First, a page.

FIU's Garrett Wittels Takes Swing at Extending Hit Streak Tonight, Despite Controversy

The last time Garrett Wittels swung his bat in an NCAA game, he went 3 for 5 with two RBI. It was his 56th straight game with at least one hit, two shy of Robin Ventura's all-time college record.

Wittels will be back on the diamond tonight seeking to extend his streak after an 8-month layoff, as his FIU Golden Panthers play Southeastern Louisiana.

This time, however, Wittels will dig into the box with another, much heavier burden on his 6'2" frame: ongoing rape charges stemming from a Dec. 20 incident in the Bahamas.

Wittels and four friends were arrested on December 20 at the Atlantis

Resort and Casino on Paradise Island. They have been charged with raping

two 17-year-old girls.

Wittels, a junior shortstop, has largely remained silent about the case, thanks in part to an FIU-imposed rule forbidding journalists from asking him about it. His father, however, has vigorously defended him in the press.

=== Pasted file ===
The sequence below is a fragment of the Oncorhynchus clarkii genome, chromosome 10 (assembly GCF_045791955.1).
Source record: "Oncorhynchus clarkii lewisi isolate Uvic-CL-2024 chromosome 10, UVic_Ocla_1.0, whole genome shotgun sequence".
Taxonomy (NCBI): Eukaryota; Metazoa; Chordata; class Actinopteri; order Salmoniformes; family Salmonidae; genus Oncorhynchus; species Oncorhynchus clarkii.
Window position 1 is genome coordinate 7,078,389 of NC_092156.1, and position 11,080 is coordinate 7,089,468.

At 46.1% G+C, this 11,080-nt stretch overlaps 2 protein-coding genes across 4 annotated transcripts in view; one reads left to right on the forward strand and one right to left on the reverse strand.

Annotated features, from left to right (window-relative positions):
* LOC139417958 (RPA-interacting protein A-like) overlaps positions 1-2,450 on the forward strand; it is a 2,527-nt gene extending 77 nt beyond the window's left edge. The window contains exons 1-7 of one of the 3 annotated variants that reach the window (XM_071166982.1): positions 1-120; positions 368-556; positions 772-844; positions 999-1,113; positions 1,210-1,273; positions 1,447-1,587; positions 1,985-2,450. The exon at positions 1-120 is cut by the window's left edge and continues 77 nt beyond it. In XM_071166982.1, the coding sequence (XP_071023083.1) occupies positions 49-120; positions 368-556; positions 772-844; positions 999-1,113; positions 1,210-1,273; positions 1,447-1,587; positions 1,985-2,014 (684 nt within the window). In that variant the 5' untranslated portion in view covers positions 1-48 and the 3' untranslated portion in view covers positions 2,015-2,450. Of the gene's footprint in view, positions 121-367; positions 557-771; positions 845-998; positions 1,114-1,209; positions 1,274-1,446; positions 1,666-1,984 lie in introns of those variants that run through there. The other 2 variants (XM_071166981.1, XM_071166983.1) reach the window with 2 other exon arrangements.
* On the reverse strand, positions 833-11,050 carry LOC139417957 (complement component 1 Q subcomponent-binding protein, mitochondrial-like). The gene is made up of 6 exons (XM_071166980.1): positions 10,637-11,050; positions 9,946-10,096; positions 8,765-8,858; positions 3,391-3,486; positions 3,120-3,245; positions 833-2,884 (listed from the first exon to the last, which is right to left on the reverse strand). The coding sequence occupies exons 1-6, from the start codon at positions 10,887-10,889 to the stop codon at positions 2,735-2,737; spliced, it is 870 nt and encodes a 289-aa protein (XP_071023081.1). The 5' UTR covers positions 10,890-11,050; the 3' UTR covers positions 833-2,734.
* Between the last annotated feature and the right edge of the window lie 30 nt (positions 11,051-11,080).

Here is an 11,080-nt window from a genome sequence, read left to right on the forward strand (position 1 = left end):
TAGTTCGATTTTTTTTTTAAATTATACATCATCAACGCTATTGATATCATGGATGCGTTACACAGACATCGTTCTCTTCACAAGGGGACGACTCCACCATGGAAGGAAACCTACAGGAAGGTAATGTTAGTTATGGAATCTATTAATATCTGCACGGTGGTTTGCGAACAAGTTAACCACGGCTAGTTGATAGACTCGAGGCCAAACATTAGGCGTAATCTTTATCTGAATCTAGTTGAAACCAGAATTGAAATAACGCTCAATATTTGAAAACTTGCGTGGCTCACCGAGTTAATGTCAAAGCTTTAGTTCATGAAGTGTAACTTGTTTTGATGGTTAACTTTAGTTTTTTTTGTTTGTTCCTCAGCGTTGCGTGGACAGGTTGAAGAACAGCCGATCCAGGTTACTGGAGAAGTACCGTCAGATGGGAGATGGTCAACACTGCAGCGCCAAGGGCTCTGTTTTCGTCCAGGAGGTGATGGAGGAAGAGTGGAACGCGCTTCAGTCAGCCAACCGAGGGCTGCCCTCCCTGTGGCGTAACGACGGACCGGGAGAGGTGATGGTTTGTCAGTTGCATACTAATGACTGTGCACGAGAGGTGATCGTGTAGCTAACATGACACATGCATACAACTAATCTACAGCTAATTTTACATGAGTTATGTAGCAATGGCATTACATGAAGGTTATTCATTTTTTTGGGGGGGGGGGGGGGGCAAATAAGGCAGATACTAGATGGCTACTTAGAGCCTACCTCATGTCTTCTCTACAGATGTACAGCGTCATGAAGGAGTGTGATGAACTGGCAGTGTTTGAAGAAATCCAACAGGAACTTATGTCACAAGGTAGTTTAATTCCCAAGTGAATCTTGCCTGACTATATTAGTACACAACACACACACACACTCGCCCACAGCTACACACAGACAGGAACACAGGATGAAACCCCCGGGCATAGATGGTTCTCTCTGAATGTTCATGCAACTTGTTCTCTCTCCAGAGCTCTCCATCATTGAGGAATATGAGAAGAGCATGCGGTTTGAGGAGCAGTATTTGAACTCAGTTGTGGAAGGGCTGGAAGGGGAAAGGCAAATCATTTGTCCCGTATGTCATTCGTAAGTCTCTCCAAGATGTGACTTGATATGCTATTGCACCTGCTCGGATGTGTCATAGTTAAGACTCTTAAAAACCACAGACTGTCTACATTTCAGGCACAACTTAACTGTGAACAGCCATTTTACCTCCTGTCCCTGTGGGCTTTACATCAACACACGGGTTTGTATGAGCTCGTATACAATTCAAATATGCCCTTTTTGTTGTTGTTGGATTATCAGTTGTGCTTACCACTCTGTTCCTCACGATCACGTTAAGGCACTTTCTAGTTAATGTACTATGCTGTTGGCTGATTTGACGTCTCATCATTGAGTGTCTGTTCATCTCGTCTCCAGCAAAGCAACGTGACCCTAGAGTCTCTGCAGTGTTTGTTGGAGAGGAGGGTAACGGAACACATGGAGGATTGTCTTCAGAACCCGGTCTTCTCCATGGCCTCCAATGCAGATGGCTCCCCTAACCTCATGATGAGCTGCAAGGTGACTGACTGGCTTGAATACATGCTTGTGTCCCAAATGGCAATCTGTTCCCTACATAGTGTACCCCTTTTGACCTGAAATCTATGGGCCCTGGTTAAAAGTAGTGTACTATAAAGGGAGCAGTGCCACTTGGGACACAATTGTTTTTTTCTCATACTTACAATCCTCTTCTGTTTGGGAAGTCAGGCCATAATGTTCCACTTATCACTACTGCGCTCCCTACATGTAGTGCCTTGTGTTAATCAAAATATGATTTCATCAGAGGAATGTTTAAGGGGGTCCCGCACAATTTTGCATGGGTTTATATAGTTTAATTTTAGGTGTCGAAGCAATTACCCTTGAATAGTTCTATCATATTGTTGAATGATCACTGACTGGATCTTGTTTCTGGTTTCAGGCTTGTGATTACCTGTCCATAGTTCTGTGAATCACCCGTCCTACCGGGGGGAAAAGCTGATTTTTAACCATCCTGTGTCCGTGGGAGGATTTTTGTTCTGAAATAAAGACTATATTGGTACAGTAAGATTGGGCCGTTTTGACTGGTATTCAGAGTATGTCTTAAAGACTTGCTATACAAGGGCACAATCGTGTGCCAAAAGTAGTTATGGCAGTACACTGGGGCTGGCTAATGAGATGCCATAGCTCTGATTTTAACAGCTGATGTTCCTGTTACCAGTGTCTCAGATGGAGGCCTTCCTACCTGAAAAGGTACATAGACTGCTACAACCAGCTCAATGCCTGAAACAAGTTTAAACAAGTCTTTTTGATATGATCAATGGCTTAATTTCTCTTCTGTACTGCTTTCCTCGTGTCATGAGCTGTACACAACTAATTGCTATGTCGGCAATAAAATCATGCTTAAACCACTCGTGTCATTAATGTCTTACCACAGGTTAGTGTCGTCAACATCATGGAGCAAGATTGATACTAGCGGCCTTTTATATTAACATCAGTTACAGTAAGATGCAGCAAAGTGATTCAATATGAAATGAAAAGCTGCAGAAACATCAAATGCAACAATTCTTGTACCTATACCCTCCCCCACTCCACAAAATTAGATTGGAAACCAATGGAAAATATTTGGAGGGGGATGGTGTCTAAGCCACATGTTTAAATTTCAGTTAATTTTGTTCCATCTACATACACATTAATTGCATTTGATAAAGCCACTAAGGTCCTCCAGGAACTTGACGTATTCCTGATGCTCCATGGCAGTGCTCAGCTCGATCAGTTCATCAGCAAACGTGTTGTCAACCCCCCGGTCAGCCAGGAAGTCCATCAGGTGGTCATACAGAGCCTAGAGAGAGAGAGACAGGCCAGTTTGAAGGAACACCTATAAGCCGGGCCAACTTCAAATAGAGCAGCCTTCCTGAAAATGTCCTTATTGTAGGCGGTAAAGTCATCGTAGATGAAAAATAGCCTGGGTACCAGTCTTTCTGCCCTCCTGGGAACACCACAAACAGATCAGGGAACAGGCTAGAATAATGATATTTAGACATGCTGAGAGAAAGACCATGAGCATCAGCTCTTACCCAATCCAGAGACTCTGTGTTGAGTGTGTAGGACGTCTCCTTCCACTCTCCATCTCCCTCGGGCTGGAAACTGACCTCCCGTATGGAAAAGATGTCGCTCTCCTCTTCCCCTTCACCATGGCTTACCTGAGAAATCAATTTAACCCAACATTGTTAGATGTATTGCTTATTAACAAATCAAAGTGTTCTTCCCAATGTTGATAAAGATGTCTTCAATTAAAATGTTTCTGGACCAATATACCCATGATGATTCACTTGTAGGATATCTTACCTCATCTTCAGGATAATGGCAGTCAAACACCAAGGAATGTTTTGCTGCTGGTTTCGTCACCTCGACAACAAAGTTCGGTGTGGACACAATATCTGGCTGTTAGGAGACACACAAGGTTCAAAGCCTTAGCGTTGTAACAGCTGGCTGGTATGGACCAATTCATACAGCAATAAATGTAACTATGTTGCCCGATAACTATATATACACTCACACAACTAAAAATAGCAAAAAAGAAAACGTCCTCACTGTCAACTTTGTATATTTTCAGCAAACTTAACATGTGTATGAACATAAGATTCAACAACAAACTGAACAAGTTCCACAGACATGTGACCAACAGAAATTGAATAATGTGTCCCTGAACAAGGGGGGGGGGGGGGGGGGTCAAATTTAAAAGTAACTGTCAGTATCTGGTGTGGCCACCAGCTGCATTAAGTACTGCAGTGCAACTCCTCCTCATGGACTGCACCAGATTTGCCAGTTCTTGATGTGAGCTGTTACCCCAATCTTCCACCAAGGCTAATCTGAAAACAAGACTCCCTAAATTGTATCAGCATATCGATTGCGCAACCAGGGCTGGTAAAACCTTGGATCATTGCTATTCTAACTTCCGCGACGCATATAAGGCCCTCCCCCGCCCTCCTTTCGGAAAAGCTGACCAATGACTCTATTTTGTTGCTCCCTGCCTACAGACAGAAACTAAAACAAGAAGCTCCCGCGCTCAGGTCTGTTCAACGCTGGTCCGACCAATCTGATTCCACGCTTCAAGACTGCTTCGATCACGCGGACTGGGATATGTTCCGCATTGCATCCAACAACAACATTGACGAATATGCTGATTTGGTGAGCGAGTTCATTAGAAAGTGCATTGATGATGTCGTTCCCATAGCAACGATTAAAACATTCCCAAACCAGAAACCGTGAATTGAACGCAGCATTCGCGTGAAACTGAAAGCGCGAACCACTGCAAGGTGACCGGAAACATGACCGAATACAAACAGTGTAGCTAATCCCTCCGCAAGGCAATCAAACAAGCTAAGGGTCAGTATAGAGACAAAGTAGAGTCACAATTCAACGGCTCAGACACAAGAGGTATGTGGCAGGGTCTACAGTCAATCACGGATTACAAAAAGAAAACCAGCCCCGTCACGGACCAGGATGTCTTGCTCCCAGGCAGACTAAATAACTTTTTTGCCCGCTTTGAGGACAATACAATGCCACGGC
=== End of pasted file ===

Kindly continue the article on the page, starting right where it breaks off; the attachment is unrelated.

"Anyone can accuse anyone of anything at any time,'' Michael Wittels told the Miami Herald in late December. "He's not doing well, obviously. He's blown away. He's devastated that someone would accuse him of this.''

FIU announced on Wednesday that it would not suspend Wittels over the incident, clearing the way for him to play tonight.

If Wittels extends his streak until Sunday (tying the record), Ventura himself will call the game on ESPN. The two spoke about handling the pressure last month.

Wittels gained national recognition last season as he stretched his hitting streak into the postseason. He was nominated for an ESPY award for best male college athlete. Last year, the Jerusalem Post wrote at length about Wittels, who is Jewish, comparing him to Joe DiMaggio and Sandy Koufax.

The Golden Panthers host Southeastern Louisiana tonight at 7 p.m.

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Michael E. Miller was a staff writer at Miami New Times for five years. His work for New Times won many national awards, including back-to-back-to-back Sigma Delta Chi medallions. He now covers local enterprise for the Washington Post.